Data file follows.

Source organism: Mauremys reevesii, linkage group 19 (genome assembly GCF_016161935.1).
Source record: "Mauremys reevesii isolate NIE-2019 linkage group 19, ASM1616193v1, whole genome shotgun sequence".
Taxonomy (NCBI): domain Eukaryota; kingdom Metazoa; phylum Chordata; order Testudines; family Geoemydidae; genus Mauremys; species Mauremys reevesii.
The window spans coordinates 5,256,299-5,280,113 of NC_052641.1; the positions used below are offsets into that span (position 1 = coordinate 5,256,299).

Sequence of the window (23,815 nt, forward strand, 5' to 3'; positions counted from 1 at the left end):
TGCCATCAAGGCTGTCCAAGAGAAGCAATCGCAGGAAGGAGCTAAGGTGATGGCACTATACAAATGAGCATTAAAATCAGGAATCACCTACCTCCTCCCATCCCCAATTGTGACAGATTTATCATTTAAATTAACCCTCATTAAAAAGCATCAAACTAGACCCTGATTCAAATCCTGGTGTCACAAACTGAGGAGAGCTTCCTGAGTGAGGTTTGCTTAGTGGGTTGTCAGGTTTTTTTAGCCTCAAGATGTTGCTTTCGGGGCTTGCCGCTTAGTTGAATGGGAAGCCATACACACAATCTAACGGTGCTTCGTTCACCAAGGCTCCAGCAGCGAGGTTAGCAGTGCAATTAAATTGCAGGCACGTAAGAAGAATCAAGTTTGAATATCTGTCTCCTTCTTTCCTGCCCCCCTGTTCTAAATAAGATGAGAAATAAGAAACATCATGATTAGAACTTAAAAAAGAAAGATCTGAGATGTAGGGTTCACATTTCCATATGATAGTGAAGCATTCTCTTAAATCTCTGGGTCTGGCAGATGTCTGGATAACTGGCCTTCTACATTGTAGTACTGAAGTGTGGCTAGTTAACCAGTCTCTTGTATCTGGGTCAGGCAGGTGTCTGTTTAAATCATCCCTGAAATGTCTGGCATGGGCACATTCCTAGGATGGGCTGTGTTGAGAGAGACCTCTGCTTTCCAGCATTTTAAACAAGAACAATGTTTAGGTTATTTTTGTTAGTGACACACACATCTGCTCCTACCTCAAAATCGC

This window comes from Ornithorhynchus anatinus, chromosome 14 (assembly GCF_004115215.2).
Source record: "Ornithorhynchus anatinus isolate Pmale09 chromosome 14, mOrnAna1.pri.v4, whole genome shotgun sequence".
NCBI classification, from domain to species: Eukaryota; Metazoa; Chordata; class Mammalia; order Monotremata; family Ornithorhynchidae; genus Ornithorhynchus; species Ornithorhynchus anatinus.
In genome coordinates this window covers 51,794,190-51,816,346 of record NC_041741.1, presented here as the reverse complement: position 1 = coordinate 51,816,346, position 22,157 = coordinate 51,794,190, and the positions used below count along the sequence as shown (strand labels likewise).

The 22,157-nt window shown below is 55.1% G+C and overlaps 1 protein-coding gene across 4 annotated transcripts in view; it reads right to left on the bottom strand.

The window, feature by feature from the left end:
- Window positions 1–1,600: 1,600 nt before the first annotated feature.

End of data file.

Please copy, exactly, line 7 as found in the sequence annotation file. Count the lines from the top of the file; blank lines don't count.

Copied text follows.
This window comes from Ornithorhynchus anatinus, chromosome 14 (assembly GCF_004115215.2).